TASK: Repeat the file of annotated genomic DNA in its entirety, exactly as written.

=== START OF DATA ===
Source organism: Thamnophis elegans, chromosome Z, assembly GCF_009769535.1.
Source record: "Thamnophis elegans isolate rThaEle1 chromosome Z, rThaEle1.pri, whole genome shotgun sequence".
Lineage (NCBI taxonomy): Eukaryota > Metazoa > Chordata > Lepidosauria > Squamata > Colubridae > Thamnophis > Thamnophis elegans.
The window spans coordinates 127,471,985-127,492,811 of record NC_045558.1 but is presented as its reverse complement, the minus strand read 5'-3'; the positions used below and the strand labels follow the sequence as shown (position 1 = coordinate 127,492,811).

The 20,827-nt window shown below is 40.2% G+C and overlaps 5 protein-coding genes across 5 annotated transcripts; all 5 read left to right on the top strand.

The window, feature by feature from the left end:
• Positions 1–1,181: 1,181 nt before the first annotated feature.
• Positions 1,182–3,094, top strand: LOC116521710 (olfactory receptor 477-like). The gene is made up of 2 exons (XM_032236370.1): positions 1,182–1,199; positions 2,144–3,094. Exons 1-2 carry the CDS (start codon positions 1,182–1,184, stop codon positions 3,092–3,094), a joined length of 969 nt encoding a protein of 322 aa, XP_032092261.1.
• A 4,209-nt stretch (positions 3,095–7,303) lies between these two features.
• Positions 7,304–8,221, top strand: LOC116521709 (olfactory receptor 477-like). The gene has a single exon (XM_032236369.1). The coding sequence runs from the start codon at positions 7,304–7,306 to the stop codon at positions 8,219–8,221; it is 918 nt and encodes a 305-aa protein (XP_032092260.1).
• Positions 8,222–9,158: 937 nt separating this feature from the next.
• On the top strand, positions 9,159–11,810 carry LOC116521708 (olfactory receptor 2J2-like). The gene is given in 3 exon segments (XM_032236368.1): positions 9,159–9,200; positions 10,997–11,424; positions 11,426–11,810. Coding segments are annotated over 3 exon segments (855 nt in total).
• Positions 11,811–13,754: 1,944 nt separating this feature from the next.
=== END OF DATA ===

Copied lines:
Source organism: Thamnophis elegans, chromosome Z, assembly GCF_009769535.1.
Source record: "Thamnophis elegans isolate rThaEle1 chromosome Z, rThaEle1.pri, whole genome shotgun sequence".
Lineage (NCBI taxonomy): Eukaryota > Metazoa > Chordata > Lepidosauria > Squamata > Colubridae > Thamnophis > Thamnophis elegans.
The window spans coordinates 127,471,985-127,492,811 of record NC_045558.1 but is presented as its reverse complement, the minus strand read 5'-3'; the positions used below and the strand labels follow the sequence as shown (position 1 = coordinate 127,492,811).

The 20,827-nt window shown below is 40.2% G+C and overlaps 5 protein-coding genes across 5 annotated transcripts; all 5 read left to right on the top strand.

The window, feature by feature from the left end:
• Positions 1–1,181: 1,181 nt before the first annotated feature.
• Positions 1,182–3,094, top strand: LOC116521710 (olfactory receptor 477-like). The gene is made up of 2 exons (XM_032236370.1): positions 1,182–1,199; positions 2,144–3,094. Exons 1-2 carry the CDS (start codon positions 1,182–1,184, stop codon positions 3,092–3,094), a joined length of 969 nt encoding a protein of 322 aa, XP_032092261.1.
• A 4,209-nt stretch (positions 3,095–7,303) lies between these two features.
• Positions 7,304–8,221, top strand: LOC116521709 (olfactory receptor 477-like). The gene has a single exon (XM_032236369.1). The coding sequence runs from the start codon at positions 7,304–7,306 to the stop codon at positions 8,219–8,221; it is 918 nt and encodes a 305-aa protein (XP_032092260.1).
• Positions 8,222–9,158: 937 nt separating this feature from the next.
• On the top strand, positions 9,159–11,810 carry LOC116521708 (olfactory receptor 2J2-like). The gene is given in 3 exon segments (XM_032236368.1): positions 9,159–9,200; positions 10,997–11,424; positions 11,426–11,810. Coding segments are annotated over 3 exon segments (855 nt in total).
• Positions 11,811–13,754: 1,944 nt separating this feature from the next.